What are the identifiers of a bad project?

To answer this question (asked on Quora), we need to define the meaning of “bad” in “bad project.”  As an old project management bit of wisdom goes, there are three main reasons why projects fail (and thus may be identified as “bad projects”):

  1. Requirements
  2. Requirements
  3. Requirements

When we talk projects, we use the notion of “project management triangle” consisting of scope, cost, and schedule constraints.

Thus, a bad project would be a project that failed to stay within the constraints, i.e. was late, or too expensive, or not delivering what’s expected – or any combination of those.

Often you may see quality squeezed in as the fourth constraint. I would never consider quality as a variable, similarly to the original three constraints: it is either there – or not. What will you say if you buy a hamburger that is of good quality but tastes horrible?

In most cases, a bad project can be identified already at a very early stage. Just look for the three constraints, and if any one of them is not properly defined, accepted by the parties involved and properly documented, we are heading towards a disaster.

Still, in real-life situations, even a good project will often miss one of the constraints – and will still be considered a good project. How come? Read on.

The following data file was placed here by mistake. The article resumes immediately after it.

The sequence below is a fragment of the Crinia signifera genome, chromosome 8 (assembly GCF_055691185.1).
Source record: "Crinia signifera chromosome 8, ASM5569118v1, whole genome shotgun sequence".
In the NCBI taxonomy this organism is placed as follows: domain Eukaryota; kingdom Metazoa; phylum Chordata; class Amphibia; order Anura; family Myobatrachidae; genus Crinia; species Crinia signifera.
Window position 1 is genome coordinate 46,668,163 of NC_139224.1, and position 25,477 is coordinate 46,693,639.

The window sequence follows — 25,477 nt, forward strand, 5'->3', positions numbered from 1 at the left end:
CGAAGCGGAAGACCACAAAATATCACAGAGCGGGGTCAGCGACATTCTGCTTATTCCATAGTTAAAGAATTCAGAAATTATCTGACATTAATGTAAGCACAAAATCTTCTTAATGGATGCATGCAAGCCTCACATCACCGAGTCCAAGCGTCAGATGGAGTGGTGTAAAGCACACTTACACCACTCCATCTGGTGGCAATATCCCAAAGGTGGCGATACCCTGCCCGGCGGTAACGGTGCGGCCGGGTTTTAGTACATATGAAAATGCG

Here’s a bonus detail that you will not find in your project management manual because it is a tricky one. In addition to the project requirements, it is absolutely necessary to determine and make clear to the project team and all project stakeholders WHAT IS THE REAL BUSINESS OBJECTIVE of the project.

This may take some effort to digest and to explain to the team. Worse, it may cause some grief with the project Sponsors who often waive the question as insignificant. But this is one of the core questions: If the business objective is clear to you and the team, you will be able to make timely operational decisions in critical moments of the project life.

In particular, you will be able to figure out which of the three constraints to let go in order to save the other two. If your assessment is correct (based on the knowledge of the real business objective), then you will still deliver a good project.